An investigation and application of Thai sacred landscape transformation patterns

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Kattika Kittiprasan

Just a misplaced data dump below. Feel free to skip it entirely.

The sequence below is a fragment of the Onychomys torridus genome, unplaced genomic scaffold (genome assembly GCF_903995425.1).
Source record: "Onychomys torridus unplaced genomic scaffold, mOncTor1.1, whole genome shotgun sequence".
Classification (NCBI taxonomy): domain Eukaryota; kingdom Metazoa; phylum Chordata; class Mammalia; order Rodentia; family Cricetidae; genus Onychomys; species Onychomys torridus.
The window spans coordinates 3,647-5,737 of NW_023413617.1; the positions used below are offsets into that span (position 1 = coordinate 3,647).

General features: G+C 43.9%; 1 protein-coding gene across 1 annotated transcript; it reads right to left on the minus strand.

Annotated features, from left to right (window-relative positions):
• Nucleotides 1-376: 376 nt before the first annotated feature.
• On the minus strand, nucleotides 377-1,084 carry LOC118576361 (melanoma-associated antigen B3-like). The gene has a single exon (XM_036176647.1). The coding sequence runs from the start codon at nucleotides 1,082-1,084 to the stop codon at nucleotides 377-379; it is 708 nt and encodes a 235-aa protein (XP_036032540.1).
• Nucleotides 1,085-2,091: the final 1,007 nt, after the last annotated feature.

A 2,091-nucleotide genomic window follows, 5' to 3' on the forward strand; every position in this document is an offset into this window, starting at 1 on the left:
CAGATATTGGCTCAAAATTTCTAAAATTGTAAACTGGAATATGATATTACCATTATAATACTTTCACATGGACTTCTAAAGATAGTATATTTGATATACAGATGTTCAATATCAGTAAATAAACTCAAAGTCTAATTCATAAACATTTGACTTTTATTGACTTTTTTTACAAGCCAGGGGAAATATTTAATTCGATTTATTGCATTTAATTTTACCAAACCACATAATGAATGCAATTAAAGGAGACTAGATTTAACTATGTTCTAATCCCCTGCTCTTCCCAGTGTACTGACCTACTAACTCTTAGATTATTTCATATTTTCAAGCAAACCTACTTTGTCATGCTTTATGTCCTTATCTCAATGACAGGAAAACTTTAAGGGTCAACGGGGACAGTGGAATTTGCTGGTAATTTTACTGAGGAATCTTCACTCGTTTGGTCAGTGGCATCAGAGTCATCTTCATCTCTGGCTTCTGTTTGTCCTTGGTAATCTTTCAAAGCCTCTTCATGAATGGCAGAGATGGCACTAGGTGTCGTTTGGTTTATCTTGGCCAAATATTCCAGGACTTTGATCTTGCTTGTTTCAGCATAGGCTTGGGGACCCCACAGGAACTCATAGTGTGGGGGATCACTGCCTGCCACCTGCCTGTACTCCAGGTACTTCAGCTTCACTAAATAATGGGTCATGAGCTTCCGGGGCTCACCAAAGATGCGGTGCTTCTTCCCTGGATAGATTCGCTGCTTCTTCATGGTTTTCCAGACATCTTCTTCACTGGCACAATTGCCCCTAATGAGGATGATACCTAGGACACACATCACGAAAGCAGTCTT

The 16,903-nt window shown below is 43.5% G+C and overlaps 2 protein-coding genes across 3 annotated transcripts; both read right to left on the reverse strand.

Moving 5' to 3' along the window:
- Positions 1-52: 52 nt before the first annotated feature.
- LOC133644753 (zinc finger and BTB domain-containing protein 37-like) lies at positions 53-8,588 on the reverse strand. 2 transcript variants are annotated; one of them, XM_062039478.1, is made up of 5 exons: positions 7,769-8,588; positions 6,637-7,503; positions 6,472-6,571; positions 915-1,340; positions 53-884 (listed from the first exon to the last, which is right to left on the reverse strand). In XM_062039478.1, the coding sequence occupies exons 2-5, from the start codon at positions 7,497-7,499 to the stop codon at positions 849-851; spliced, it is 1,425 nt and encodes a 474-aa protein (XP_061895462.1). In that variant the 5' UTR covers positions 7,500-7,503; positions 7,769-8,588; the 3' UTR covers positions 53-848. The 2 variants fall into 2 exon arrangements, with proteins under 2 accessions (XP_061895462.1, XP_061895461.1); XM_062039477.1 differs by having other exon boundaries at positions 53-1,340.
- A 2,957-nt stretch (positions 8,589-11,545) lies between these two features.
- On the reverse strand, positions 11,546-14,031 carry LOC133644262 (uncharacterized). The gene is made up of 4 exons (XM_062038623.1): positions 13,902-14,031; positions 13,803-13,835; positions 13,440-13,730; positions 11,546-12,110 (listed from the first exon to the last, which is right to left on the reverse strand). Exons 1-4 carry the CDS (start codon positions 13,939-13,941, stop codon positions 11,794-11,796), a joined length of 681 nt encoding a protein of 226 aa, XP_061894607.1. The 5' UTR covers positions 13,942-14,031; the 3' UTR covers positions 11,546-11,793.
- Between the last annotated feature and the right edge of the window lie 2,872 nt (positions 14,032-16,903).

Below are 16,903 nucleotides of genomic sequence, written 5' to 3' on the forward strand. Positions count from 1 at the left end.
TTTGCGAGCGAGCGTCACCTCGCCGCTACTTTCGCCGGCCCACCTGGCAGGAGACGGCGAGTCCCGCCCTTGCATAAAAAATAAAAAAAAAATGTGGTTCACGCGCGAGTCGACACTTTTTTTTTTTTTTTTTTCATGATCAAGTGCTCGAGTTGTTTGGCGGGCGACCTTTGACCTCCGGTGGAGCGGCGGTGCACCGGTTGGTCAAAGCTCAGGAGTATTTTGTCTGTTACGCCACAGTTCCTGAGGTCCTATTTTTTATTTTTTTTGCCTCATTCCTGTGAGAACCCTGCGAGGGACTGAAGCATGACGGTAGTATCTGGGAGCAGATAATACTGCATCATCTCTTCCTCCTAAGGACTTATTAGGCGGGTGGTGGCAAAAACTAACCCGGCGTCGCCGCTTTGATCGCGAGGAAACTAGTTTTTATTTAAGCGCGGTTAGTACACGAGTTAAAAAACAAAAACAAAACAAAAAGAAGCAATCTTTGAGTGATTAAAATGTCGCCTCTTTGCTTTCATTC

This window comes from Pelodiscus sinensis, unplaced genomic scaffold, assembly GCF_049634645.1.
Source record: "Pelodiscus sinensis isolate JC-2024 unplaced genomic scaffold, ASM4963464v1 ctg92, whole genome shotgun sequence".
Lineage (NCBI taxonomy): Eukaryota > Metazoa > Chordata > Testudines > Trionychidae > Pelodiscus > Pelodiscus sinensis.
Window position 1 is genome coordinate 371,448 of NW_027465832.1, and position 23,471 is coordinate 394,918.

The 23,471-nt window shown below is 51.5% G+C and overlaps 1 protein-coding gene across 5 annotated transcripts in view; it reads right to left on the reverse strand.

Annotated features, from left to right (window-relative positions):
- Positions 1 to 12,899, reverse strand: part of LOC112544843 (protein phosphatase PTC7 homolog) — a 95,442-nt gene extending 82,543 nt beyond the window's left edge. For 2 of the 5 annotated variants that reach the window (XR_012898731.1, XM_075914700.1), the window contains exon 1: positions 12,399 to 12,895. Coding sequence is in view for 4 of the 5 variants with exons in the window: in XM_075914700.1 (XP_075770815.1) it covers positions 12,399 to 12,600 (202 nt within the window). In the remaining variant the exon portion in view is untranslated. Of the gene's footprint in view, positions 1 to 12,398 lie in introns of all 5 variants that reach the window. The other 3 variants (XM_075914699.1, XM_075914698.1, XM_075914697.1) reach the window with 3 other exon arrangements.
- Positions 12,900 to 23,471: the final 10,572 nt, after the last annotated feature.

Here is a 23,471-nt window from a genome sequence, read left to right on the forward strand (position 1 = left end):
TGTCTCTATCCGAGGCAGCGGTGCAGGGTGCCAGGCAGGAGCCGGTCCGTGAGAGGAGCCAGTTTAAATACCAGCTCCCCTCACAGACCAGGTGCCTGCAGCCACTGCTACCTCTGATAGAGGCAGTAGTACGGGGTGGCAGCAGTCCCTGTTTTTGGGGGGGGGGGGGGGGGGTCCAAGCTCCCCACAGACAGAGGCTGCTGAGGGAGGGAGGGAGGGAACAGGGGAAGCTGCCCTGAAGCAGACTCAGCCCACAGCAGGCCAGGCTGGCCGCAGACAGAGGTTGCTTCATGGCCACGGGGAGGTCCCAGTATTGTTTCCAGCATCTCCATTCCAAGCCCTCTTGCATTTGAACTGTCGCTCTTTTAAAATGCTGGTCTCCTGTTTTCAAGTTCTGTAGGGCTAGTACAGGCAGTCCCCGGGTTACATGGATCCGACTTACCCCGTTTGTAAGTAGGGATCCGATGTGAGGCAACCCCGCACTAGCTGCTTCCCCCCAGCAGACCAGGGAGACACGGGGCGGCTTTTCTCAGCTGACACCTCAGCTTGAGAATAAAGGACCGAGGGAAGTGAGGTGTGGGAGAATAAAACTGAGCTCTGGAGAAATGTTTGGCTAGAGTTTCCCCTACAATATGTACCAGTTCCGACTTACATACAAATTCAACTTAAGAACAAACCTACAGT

This paper represents the outcome of a research titled “Interrelationship of Sacred Landscapes and Urban Changes in the Bangkok Metropolitan Area and Vicinity Region,” emphasizing “transformation pattern investigation” of Thai sacred landscapes within the greater Bangkok region and how they can be applied in the urban planning process. The three primary methods of the study included landscape morphology, land use and surrounding observations, and behavior mappings of eight case studies during daily and festive events. The findings comprised 20 patterns of sacred landscape transformation. With regard to the degrees and characteristics of cultural interventions, perception of sacredness, and stakeholders involved, the 20 patterns derived can be consolidated into five states, namely, Pristine state, Profane state, Pageantry state, Permanent Products state, and Professional state. These states could assist in the management or conservation of sacred sites and their surrounded areas and related activities affecting city growth. The study findings acknowledge the intangible significance of sacred landscapes and could integrate the inhabitants’ sense of place, memories, and well-being into the modern urban planning process. Furthermore, with more cultural concerns, they could effectively regain citizen participation and confidence, which help to restrain top–down planning practice. Possible outcomes include recommendations for cultural zones, urban farming zones, public-transportation policy, road-pattern framework, vital public spaces, and implementation tools such as design guidelines, conservation regulations, and management and restoration standards.


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